New ‘Nashville Way’ more exciting than ever

James Neal, Filip Forsberg and Seth Jones celebrate a goal. (Mark Humphrey/AP)

The new Nashville Predators? Well, at least new-ish.

It’s early, yes, and that gaudy 6-1-2 record the Team Formerly Known as the NHL’s Most Boring Squad carries into Calgary Friday night is going to be awfully tough to maintain.

But it’s the way in which Nashville is playing these days under Peter Laviolette as much as the success the team is having in the standings that’s gathering attention.


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Against a good-skating, if inexperienced, Edmonton team on Wednesday, the Predators were fast, snapped the puck around deftly all night and created lots of chances, firing 35 shots at Ben Scrivens and scoring four times despite being dominated in the faceoff circle all night.

The goal totals aren’t yet pushing Nashville into the upper echelon of the NHL's offensive clubs, but for the first time in a long time, at least the Predators seem to be eagerly trying to score rather than simply preventing goals. Their defence pinches harder now than they ever did under Barry Trotz, and they’ll be a little more aggressive now on the forecheck.

“We wanted to play a different style,” says Nashville GM David Poile. “We’re trying to play a game where we can do more things offensively, and to do that I needed to present (Laviolette) with the tools to do the job.”

Tools, to be sassy about it, might aptly describe some of the pieces Poile added. Or perhaps rejects from the Land of Misfit Toys. More than systems, it’s clearly personnel that have these Preds looking different from the old Preds.

Mike Ribeiro, booted with extreme prejudice out of Phoenix under curious, or weird, circumstances. Derek Roy, dumped by St. Louis, now with his fifth team in four seasons. Olli Jokinen, 35, no longer wanted in Winnipeg, a combined minus-56 in his past four seasons. James Neal, not quite what the Penguins were looking for despite his obvious goal-scoring skill.

After years of drafting carefully, trying to identify character and developing a team-first concept - they called it the Nashville way - this was a hard right turn for Poile, one that came after Trotz was replaced by Laviolette.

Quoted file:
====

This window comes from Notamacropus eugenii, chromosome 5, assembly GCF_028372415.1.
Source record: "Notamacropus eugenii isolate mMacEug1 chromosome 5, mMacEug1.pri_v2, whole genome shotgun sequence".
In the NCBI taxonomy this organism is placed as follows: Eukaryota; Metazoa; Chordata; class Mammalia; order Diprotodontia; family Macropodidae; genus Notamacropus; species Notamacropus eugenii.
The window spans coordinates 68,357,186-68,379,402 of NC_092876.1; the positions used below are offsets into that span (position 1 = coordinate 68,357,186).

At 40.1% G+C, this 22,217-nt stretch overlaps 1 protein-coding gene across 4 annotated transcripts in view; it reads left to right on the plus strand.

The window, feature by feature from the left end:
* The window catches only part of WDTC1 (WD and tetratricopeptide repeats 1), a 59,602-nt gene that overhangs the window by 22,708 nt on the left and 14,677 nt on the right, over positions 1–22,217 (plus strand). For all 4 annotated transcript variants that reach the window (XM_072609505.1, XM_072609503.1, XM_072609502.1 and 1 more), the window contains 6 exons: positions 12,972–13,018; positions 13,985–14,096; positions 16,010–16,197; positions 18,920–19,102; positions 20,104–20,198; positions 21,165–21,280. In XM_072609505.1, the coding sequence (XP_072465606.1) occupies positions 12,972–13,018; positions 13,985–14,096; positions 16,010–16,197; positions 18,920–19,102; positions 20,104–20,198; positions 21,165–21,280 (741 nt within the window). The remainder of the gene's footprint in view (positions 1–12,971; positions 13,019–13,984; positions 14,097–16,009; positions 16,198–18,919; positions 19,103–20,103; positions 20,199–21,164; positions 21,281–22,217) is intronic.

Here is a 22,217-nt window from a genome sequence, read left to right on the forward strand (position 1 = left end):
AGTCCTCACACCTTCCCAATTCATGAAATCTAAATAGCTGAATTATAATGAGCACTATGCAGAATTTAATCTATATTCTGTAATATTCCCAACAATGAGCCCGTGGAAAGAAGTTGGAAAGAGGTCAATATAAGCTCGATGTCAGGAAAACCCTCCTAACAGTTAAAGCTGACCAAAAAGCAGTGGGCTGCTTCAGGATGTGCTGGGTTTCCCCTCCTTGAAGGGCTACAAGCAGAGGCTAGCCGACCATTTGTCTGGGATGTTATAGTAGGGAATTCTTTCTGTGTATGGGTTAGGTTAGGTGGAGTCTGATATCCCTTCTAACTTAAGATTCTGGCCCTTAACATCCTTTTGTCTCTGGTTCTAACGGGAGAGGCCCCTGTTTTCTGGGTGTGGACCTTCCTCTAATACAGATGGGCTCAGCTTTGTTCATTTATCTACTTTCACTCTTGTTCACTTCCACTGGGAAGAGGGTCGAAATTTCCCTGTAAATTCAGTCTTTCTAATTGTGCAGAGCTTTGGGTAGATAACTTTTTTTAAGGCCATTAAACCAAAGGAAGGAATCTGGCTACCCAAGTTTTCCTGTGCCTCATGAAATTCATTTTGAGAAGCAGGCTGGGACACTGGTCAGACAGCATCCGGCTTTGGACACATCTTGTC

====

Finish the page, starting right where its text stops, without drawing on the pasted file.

“Who knows? It’s a bit of a gamble,” he says. “We needed to make a change. Some of these players will work out, some won’t.”

Of course, with goalie Pekka Rinne fit again and the monstrous presence of Shea Weber on the back end, the Preds probably could afford to go for a few frills. Ribeiro and Neal are so far combining well on the top line, often with impressive youngster Filip Forsberg, while Roy and Jokinen are still searching for regular roles.

Mike Fisher and Viktor Stalberg are still coming back from injuries, so the Preds should get even faster. Roman Josi has formed a fine blueline partnership with Weber, while Ryan Ellis laid out Windsor junior teammate Taylor Hall on Wednesday and is asserting himself this season after a pre-season contract spat.

Want more offence? The team went for skillful, but smallish Swiss Kevin Fiala with the 11th overall pick last June, then grabbed Russian winger Vladislav Kamenev in the second round. Forward prospects Austin Watson and Brendan Leipsic are putting up some numbers early with the AHL Milwaukee Admirals.

So the Preds, after missing the playoffs the past two springs following that massive post-season disappointment in the 2012 Stanley Cup tournament, are trying to change their image, trying to put their most offensive skate forward. Poile says shoring up the team’s appeal in the Nashville market by making the style more entertaining wasn’t really part of the motivation.

The club averaged 16,600 in attendance last season, 20th in the NHL while operating out of a building that doesn’t have the capacity of many of the league’s larger rinks. Hosting the NHL All-Star Game in 2016 will bring some glitz to Music City.

“The people have been very loyal in Nashville. They understand what has happened,” he said. “But our goal is still to sell out the building, and we have a ways to go. That said, business has never been better.”



Gambling on player acquisitions has, as is the case with most executives, sometimes worked for Poile over his long career, sometimes not. It worked when he sent Rick Green and Ryan Walter to Montreal for Rod Langway and Brian Engblom, but not as well when he let Scott Stevens walk as a free agent to St. Louis in exchange for five first round picks.

Peter Forsberg didn’t pan out as a star acquisition in the ’07 playoffs. Bringing back Alexander Radulov blew up in Poile’s face in one curfew-breaking night in Arizona.

Ribeiro, in particular, is a risky investment, and we’ll see how much Jokinen and Roy have left in the tank. But ever since missing out on instant offence in the 2013 draft when Nathan MacKinnon, Aleksander Barkov and Jonathan Drouin went with the first three picks, leaving Nashville with a pretty handsome consolation prize in defenceman Seth Jones, the Nashville hockey boss has had to try and be resourceful in his search for offensive options.

The team wasn’t going to change itself, so Poile had to come up with some un-Nashville ways to change it.

After a summer of crossing his fingers and hoping for the best, so far, so good.